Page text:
House of Hummingbird : ‘Tribeca’ Review – Of Growth and Resilience through Self-created shells
Bora Kim’s ‘House of Hummingbird (벌새)’ won big at the Tribeca film festival. The film is so emotionally potent that it’s hard to believe it as her debut feature. Based on the experiences from her adolescent years, the narrative is largely autobiographical. Nothing feels rushed in the film which has a precise time and space for every situation to flourish. Reminiscent of Edward Yang among others, the film is based in 90’s Seoul and revolves around Eun-hee (played by Ji-hu Park) from a working-class family. But it somehow manages to become a universal coming-of-age tale that will resonate with audiences from all over the world.
The story is set around the time when president Kim Il-sung died. Not long after, the famous Seongsu Bridge collapsed which inflicted deep wounds on everyone who was a part Seoul. At the time, Eun-hee who lives there is dealing with her own difficulties in daily life. She, a 14-year-old teenager, is often neglected by her parents. Their own concerns seem more important for them than her emotional development. As a result, she seems rather quiet and introverted which leads her friends to think that she’s dull and unambitious. Moreover, her lack of motivation often leads her to boredom.
Set in a period where things were happening so quickly in South Korea that the workers ought to be busy with better opportunities. Especially in a middle-class family such as hers, it resulted in the lack of attention towards their children. Eun-hee, speaking with her close friend as a part of casual conversation, about their shared misery of getting beaten by their respective elder brothers; is nothing short than heartbreaking. “You kids need to stop fighting,” is the only reply she gets from her parents afterward.
For how she appears to the world, she is hardly accepted by her classmates or even her siblings. She is a mediocre student who isn’t keen on paying attention in her class either. Her parents hope her to be present-minded and earn better grades like her older brother, whom she despises. Her teacher wants all his students to focus on being goal-oriented than spending time playing karaoke, partying or dating. She never gets a chance to flourish her ideas. Her struggle is with oneself and to be accepted.
While being open about her sexual preferences might seem a little odd for the period that the film is set in, House of Hummingbird neither loses the delicacy nor tries to portray things for the sake of being bold. It rather describes how her character was open to any option to seek love quietly synonymous to a hummingbird trying to find the essence of life. The moments she experiences with her sexual partners Ji-wan (Yoon-seo Jeong) and Yu-ri (Hye-in Seol) only extend to just a stolen kiss or shared glance which looks more intricate than provocative.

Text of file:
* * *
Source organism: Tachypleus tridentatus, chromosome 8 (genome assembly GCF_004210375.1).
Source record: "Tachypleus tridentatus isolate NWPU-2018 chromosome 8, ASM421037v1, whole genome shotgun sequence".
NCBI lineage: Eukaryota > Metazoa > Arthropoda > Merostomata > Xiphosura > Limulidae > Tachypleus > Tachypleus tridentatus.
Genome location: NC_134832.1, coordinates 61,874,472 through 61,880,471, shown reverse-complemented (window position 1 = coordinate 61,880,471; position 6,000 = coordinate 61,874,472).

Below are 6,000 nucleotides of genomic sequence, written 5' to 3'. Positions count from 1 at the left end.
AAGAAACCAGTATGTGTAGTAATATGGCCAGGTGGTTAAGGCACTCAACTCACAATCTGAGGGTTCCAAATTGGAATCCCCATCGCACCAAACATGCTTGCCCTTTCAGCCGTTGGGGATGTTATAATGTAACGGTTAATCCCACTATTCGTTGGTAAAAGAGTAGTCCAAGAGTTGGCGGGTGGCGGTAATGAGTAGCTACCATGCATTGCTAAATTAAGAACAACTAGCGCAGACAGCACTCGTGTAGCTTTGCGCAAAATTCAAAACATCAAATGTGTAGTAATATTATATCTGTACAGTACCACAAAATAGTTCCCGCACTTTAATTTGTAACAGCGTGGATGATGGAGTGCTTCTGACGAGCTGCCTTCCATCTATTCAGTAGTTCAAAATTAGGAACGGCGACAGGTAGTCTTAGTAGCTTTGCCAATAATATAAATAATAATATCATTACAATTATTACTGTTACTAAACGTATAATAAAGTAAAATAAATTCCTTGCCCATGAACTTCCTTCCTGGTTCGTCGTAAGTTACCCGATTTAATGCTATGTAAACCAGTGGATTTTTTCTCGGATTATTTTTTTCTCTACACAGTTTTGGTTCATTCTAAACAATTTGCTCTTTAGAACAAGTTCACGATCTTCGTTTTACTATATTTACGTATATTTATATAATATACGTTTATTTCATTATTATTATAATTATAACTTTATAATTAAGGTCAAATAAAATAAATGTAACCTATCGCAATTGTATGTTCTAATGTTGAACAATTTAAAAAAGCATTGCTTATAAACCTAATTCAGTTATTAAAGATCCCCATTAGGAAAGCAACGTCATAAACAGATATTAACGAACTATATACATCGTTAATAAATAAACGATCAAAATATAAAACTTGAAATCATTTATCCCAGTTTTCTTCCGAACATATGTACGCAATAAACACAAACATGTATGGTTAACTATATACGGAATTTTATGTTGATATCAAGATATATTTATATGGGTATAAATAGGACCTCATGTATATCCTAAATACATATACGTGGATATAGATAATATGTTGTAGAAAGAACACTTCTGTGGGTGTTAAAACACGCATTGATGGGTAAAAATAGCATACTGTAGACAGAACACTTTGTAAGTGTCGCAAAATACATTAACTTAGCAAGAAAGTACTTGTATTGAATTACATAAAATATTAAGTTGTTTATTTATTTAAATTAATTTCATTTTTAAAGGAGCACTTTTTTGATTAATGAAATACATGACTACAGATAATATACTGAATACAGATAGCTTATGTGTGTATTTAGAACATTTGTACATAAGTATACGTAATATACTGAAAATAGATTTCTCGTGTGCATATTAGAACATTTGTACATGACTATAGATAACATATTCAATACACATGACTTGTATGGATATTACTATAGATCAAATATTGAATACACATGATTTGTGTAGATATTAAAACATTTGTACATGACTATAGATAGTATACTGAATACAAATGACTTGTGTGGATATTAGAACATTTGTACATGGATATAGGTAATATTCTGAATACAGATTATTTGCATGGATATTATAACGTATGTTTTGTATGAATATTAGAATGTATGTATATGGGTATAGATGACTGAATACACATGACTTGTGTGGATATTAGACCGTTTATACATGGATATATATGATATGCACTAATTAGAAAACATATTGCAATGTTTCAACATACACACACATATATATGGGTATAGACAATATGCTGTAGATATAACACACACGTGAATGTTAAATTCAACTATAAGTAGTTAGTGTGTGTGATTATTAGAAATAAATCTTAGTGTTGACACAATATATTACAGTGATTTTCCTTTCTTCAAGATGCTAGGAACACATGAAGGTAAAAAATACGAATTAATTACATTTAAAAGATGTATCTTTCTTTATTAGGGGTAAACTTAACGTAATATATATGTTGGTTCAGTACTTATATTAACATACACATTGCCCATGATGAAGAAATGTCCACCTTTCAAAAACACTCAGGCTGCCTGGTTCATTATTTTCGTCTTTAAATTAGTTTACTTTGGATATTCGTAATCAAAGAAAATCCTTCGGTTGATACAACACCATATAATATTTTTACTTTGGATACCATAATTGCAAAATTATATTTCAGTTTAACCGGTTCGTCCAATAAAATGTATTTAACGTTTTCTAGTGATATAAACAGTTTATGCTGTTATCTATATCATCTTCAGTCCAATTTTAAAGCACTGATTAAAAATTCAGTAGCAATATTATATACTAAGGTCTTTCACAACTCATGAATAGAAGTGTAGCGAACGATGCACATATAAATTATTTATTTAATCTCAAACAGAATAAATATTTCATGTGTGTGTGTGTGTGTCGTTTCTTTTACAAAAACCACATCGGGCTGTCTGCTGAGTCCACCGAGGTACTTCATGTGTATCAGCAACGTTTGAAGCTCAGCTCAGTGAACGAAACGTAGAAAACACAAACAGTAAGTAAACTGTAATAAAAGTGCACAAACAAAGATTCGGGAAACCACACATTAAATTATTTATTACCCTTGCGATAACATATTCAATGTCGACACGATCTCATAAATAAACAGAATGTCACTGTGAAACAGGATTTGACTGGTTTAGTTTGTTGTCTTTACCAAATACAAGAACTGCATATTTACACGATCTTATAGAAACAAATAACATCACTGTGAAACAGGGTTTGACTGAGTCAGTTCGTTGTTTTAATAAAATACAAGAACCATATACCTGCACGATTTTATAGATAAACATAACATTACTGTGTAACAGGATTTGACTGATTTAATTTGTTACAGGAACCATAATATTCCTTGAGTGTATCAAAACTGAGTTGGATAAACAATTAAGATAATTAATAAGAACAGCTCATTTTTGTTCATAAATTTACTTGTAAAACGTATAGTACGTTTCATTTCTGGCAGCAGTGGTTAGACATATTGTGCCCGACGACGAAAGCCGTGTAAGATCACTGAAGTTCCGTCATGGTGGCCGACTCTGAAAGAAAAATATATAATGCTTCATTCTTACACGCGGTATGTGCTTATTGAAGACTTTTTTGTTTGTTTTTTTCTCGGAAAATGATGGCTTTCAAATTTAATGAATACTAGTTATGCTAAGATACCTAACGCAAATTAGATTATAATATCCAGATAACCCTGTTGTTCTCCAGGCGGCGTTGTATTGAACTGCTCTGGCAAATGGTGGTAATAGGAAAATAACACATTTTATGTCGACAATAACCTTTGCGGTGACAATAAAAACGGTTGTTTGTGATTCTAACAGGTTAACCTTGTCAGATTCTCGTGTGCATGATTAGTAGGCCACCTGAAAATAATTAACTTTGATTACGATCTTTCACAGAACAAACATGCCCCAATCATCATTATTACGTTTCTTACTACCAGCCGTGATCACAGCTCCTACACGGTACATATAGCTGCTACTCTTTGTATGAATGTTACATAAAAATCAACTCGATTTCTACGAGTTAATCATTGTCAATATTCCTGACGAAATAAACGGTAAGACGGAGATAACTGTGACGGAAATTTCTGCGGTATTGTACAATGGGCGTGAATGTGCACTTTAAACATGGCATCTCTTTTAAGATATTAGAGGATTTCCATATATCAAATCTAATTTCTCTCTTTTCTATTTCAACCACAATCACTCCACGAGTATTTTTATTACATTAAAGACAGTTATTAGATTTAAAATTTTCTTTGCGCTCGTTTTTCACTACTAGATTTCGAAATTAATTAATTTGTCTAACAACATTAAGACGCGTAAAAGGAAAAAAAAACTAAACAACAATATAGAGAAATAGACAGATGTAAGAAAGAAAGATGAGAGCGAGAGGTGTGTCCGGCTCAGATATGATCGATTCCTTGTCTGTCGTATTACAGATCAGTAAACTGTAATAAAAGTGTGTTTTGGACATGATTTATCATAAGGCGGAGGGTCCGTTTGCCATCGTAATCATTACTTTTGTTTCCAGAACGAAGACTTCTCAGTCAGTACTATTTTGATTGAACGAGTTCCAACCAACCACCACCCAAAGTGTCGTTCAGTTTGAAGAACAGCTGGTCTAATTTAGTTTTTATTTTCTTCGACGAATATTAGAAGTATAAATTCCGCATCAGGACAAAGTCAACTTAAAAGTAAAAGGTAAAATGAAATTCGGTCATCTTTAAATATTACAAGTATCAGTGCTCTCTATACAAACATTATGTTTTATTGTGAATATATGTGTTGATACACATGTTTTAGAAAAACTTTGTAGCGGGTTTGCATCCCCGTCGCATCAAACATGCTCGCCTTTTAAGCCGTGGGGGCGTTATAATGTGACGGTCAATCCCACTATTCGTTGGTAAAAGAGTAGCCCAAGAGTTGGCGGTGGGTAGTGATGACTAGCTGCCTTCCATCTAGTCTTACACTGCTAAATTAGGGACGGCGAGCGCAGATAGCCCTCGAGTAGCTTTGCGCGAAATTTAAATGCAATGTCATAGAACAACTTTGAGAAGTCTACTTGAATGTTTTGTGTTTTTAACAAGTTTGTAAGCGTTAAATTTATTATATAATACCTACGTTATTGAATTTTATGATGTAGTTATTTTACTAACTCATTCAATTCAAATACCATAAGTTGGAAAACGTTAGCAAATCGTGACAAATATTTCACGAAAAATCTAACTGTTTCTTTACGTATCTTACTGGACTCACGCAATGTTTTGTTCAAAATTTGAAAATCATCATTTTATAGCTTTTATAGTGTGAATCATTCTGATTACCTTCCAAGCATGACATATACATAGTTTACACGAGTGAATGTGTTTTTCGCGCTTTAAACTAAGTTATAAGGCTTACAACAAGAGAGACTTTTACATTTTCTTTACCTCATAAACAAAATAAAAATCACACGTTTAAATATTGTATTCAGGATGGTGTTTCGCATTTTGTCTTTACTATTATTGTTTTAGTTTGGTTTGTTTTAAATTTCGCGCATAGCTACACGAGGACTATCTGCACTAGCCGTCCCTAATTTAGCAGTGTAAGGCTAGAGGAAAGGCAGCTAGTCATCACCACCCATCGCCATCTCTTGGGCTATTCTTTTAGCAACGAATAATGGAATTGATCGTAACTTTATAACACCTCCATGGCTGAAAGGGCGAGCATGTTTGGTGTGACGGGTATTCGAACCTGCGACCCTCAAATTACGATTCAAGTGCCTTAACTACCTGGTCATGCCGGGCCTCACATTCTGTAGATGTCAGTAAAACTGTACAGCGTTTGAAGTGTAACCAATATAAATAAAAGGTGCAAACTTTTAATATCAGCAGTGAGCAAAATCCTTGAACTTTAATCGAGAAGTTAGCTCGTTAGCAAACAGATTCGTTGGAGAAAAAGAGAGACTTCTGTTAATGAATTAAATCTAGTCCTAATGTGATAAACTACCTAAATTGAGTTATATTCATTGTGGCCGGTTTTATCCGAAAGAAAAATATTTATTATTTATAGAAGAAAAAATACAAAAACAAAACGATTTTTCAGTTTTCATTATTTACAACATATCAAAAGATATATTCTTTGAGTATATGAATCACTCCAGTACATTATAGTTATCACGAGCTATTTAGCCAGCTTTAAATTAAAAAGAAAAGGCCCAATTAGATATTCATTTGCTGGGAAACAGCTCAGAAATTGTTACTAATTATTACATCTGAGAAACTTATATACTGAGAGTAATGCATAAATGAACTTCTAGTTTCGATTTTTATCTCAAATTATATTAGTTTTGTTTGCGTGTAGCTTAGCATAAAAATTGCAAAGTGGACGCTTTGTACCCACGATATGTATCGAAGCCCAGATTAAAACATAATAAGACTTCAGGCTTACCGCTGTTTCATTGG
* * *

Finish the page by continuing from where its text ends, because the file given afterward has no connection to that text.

In the pursuit of acceptance, she comes across her cram-school teacher Young-ji (Sae-byuk Kim). Trying to be comfortable with oneself while not being understood by the outer world is what seems to be their shared tragedy. Her first encounter with this tutor is her smoking by a window, oblivious to what she would be perceived as. Unlike anyone else, she seems genuinely curious to know about Eun-hee and her interests. She is absent-minded just like her. She seems to see her own imperfect and bruised younger-self in Eun-hee which makes them even closer. So close that Eun-hee doesn’t mind fighting for her being called out as ‘odd’. It’s a sheer delight to see their interactions, thanks to their heartfelt performances and the dialogues worth cherishing.
Although Edward Yang is what House of Hummingbird reminded me of, the way it conveyed the detachment, it shows influences of other filmmakers too like Koreeda, for the long takes and the lack of camera movements which results in quiet, tranquil pace. The intimacy in their relation took me back to Makoto Shinkai’s Garden of Words. Especially in a scene where Eun-hee runs back from the stairs to hug her, the same earnest connection is felt.
The sound design is done by Myung-Wan-Han who has earlier worked with the likes of Hong-Sang-soo and Lee-Chang-dong. The influence is clearly felt by the way those extended moments leave a profound impact with precise atmosphere-building. The diluted tones bring out the conflict without dramatizing and maintain the required subtlety. Even the sexual pleasures never seem out-of-place or invasive, thanks to the cinematographer Gook-Hyun Kang. Instead of trying to build a period from the past with its production design, the film relies on making it seem like a narrative that can happen even today. While doing that, it only gives small cues with contemporary music and news.
All of this wouldn’t have worked without a neatly realized performance by Ji-hu Park as this vulnerable yet resilient protagonist. Her character was lonely but not apathetic. Especially from the strength after finding someone like her tutor, she hopes that her readers find strength through her writing, in their time of loneliness. Her eyes reflect every emotion she wants to hide so badly. You see her crying rarely. Her muted emotions are often a result of self-inflicted pain, which this new-comer brilliantly captures through her performance. It was about small realizations than grand gestures. And Bora Kim clearly succeeds in presenting that through the film.